Moreover, the system utilizing the device may be introduced into different areas of the body for various procedures, e.g., trans-septal access and/or patent foramen ovale closure, cutting of the corrugator muscle and accessing the breast from the navel in cosmetic surgery, placing of neurostimulator leads for pain management, implanting of artificial discs and/or injecting of agents (such as artificial nuclei) to the spine, visualization and treatment of the lungs along a subxiphoid approach, etc.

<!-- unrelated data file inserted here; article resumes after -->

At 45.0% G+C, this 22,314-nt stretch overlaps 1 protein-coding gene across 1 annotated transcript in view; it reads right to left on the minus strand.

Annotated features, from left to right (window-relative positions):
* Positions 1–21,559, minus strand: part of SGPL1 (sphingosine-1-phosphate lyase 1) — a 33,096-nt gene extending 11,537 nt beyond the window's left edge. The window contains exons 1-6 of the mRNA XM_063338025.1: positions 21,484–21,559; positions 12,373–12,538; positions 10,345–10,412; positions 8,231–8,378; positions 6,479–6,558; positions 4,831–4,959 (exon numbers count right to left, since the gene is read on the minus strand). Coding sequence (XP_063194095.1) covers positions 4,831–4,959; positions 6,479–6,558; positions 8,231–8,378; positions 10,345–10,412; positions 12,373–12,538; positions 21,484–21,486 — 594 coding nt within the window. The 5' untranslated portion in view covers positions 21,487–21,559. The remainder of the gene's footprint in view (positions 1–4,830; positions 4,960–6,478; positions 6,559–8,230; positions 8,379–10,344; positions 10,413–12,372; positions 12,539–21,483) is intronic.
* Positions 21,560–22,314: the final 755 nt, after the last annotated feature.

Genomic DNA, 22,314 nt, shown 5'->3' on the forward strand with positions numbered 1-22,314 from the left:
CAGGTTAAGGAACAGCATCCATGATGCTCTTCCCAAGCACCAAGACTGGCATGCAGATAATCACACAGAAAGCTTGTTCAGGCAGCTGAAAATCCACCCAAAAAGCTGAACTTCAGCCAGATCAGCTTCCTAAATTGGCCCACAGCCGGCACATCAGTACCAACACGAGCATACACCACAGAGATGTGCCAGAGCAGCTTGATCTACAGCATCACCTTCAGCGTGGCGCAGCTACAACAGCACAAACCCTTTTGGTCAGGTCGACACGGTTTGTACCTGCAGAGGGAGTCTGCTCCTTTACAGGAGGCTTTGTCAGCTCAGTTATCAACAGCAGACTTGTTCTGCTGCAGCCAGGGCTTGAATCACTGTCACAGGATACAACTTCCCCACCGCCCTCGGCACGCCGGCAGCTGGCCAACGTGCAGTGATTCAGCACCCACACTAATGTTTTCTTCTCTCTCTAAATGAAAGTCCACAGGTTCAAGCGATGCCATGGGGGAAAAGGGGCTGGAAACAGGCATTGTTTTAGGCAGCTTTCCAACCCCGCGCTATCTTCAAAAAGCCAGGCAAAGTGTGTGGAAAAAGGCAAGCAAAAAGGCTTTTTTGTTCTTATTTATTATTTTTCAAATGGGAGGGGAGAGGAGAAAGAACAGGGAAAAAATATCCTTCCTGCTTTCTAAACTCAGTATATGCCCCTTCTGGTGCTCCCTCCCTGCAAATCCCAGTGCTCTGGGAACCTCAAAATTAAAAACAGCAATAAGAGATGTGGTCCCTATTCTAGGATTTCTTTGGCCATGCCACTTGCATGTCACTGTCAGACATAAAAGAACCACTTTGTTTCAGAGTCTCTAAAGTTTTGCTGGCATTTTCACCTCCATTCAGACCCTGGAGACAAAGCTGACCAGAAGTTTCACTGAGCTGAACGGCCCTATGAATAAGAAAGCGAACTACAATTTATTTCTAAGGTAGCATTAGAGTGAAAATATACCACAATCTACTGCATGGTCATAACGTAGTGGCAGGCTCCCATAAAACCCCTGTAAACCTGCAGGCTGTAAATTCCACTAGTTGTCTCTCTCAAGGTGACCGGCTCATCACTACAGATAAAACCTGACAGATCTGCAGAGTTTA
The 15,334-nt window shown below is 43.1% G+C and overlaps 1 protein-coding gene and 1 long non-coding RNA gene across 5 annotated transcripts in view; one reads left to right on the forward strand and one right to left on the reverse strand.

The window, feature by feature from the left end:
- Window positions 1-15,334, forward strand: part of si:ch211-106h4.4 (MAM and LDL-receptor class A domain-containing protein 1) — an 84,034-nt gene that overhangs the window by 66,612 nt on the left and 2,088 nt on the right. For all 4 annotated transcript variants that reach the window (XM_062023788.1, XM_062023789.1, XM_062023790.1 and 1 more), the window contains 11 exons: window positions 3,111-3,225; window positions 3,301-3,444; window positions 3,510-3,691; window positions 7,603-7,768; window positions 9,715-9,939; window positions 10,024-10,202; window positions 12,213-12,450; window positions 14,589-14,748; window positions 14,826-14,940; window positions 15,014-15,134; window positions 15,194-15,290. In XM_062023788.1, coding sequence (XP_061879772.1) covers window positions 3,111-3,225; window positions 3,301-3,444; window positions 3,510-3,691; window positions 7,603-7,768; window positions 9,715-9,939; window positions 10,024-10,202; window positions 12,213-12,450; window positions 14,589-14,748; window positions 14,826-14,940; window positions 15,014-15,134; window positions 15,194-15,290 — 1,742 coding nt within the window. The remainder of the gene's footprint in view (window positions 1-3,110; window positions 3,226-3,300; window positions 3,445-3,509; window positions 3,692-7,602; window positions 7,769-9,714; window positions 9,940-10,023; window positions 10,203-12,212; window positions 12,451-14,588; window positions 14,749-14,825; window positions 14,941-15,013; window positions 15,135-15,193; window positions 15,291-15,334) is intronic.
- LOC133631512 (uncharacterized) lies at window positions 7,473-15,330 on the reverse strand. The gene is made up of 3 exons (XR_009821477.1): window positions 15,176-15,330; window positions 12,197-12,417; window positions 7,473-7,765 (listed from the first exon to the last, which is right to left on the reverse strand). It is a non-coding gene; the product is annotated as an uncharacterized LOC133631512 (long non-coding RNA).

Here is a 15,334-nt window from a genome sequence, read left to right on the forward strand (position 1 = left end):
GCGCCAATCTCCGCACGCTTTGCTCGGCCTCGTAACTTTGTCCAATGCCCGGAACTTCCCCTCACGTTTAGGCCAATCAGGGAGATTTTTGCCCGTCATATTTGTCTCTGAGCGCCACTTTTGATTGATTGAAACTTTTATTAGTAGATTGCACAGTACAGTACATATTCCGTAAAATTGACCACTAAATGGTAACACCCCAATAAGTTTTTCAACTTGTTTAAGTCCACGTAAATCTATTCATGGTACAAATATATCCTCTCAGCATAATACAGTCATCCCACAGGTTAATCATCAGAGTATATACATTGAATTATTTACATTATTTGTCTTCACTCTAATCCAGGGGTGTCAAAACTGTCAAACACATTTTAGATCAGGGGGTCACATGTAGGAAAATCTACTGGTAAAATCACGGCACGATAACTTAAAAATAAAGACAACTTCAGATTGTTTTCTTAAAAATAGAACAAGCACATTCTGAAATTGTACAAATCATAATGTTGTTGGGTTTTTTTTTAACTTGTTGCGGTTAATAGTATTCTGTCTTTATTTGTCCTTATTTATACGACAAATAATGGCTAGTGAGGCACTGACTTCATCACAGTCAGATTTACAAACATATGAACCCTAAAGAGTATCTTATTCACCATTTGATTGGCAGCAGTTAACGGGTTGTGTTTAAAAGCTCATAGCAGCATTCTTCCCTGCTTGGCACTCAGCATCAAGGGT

Turning now to FIGS. 1A to 1C, perspective views of one example of an access and treatment device are illustrated where a reconfigurable frame assembly 10 may extend from a distal end of a flexible catheter 12. In other variations, catheter 12 may comprise a rigid elongate shaft. As shown in FIG. 1A, segmented frame members 14 may be collapsed into a low-profile configuration where the distal ends of each frame member 14 may be tapered such that the frame members 14 may close tightly relative to one another forming a tapered portion 16 with an atraumatic or blunted distal end which may also define an optional opening 18 through which a guidewire may pass, as described in further detail below. Although the example illustrates five frame members 14, the number of frame members 14 may vary anywhere from two or more members. Regardless of the number of frame members 14, the members 14 may be configured such that they close collectively in apposition when in the low-profile configuration to present a smooth surface. The frame assembly 10 may maintain its closed configuration without the aid of a sheath although other variations may utilize a slidable outer sheath to slide over and collapse and/or expand the multi-segmented frame members 14. Each frame member 14 may be comprised of a rigid body that can be made from any number of materials, e.g., Titanium, stainless steel, or hard plastics such as thermoset plastics, polycarbonate, polyurethane, polysulfone, or other thermoset materials, etc. Alternatively, frame members 14 may be comprised of resilient materials, e.g., shape memory materials (such as Nickel-Titanium alloys or shape memory polymers), which are capable of reconfiguring between its low-profile configuration and its deployed configuration, as described herein.